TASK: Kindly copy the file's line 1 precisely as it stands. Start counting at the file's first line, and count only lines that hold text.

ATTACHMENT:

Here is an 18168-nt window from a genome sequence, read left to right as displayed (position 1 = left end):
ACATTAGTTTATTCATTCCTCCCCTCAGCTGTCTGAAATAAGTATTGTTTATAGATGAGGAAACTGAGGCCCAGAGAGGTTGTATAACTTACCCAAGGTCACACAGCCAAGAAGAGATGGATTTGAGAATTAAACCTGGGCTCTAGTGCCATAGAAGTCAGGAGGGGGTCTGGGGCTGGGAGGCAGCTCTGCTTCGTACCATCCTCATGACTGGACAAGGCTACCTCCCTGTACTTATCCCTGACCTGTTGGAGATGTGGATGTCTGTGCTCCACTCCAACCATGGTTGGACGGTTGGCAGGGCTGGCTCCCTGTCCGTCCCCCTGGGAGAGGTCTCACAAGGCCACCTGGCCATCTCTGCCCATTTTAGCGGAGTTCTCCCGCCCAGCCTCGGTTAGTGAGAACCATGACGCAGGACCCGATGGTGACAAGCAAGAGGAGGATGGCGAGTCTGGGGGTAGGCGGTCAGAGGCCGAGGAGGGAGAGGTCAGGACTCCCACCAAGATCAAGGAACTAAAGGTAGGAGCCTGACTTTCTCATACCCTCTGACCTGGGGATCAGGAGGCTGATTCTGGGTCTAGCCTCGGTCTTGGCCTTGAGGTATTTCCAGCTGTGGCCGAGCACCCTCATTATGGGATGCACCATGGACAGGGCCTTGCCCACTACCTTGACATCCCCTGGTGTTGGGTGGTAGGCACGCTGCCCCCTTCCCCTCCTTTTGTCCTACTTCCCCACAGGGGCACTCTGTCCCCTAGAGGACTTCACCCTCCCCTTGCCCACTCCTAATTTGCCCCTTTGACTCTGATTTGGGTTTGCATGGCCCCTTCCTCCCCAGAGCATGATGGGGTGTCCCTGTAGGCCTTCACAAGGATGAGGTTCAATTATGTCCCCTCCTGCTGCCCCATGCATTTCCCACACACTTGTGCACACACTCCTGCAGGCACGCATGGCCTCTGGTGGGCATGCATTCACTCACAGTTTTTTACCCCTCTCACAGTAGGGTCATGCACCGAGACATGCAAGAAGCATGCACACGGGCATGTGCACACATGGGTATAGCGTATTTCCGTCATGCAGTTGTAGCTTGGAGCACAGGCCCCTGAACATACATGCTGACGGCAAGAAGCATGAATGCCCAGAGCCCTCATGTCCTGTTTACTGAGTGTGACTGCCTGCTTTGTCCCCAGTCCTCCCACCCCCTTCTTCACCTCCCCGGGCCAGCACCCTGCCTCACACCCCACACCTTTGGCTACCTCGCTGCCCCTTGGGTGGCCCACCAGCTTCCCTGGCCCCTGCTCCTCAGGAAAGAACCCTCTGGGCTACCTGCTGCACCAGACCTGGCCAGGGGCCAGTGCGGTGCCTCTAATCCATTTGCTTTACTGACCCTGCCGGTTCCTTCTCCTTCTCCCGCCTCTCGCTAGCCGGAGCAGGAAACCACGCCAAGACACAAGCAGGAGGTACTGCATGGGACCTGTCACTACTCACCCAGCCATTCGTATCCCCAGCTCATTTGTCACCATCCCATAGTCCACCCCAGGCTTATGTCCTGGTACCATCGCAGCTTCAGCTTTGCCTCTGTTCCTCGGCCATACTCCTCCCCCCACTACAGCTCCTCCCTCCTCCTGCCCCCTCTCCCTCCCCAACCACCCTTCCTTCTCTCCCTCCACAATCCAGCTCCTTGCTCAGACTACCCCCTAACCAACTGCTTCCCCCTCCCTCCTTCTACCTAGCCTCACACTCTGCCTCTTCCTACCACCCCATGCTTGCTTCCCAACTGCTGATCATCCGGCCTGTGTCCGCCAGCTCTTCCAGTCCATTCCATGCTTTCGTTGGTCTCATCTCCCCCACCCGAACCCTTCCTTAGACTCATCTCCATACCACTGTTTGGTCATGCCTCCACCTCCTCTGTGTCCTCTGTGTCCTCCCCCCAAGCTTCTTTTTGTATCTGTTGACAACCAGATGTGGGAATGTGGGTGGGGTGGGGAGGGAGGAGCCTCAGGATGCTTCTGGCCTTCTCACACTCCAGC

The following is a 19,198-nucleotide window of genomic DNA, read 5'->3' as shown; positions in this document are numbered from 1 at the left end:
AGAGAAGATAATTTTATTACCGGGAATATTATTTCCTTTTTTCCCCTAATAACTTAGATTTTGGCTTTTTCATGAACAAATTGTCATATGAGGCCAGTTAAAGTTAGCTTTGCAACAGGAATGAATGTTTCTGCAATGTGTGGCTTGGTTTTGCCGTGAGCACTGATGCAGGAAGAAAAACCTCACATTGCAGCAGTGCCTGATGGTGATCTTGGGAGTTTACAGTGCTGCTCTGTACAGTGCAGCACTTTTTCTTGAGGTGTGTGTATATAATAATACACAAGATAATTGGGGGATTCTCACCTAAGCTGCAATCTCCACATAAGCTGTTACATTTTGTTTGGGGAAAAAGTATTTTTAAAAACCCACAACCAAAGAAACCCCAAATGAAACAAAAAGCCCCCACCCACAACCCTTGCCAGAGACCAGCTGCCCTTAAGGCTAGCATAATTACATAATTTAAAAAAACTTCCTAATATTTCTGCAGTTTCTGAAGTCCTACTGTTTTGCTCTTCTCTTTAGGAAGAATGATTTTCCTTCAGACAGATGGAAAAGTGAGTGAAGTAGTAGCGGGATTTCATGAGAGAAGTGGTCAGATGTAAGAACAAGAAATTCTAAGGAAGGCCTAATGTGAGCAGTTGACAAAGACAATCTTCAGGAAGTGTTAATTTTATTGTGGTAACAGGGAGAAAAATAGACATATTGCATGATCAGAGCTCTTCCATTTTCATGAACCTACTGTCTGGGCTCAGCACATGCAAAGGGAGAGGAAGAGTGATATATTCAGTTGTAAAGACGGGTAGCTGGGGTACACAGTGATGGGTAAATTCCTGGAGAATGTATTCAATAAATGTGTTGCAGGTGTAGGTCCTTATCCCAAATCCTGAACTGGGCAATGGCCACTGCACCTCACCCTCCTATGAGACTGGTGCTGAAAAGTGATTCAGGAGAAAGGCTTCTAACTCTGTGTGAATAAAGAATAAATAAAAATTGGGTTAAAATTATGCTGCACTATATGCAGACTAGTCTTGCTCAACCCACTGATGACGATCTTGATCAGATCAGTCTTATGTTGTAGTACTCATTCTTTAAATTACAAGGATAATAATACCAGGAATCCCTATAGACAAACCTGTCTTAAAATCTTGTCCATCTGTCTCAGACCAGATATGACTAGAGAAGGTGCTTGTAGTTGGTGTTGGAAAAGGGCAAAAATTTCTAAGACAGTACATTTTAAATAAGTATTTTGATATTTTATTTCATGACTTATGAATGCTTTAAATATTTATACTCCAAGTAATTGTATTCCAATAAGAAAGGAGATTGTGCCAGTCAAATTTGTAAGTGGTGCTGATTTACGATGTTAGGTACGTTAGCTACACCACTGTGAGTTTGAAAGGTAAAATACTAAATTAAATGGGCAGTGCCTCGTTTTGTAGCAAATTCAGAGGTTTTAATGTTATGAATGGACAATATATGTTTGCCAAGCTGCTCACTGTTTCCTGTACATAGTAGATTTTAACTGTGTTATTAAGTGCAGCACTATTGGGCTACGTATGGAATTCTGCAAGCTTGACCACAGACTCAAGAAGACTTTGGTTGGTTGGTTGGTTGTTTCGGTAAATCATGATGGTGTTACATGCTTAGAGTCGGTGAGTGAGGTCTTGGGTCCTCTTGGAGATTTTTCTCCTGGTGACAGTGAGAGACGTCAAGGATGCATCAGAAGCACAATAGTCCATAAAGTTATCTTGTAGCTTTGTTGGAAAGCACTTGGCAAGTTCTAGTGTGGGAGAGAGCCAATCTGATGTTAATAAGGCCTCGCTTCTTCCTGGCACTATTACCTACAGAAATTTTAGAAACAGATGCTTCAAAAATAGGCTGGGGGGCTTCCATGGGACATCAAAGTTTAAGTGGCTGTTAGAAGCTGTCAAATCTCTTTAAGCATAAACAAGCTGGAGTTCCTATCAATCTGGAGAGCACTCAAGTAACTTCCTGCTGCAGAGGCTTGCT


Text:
Here is an 18168-nt window from a genome sequence, read left to right as displayed (position 1 = left end):